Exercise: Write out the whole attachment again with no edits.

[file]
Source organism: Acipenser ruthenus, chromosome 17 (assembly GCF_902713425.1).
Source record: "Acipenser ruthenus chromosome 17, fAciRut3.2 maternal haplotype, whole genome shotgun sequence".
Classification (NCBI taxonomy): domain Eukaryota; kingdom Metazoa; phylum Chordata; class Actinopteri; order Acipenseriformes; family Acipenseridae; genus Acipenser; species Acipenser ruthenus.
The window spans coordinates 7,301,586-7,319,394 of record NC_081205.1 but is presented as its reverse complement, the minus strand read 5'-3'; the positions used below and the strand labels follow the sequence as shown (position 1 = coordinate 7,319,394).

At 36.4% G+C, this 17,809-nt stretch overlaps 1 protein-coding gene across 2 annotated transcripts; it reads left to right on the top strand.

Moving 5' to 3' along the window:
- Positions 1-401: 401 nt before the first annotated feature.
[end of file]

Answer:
Source organism: Acipenser ruthenus, chromosome 17 (assembly GCF_902713425.1).
Source record: "Acipenser ruthenus chromosome 17, fAciRut3.2 maternal haplotype, whole genome shotgun sequence".
Classification (NCBI taxonomy): domain Eukaryota; kingdom Metazoa; phylum Chordata; class Actinopteri; order Acipenseriformes; family Acipenseridae; genus Acipenser; species Acipenser ruthenus.
The window spans coordinates 7,301,586-7,319,394 of record NC_081205.1 but is presented as its reverse complement, the minus strand read 5'-3'; the positions used below and the strand labels follow the sequence as shown (position 1 = coordinate 7,319,394).

At 36.4% G+C, this 17,809-nt stretch overlaps 1 protein-coding gene across 2 annotated transcripts; it reads left to right on the top strand.

Moving 5' to 3' along the window:
- Positions 1-401: 401 nt before the first annotated feature.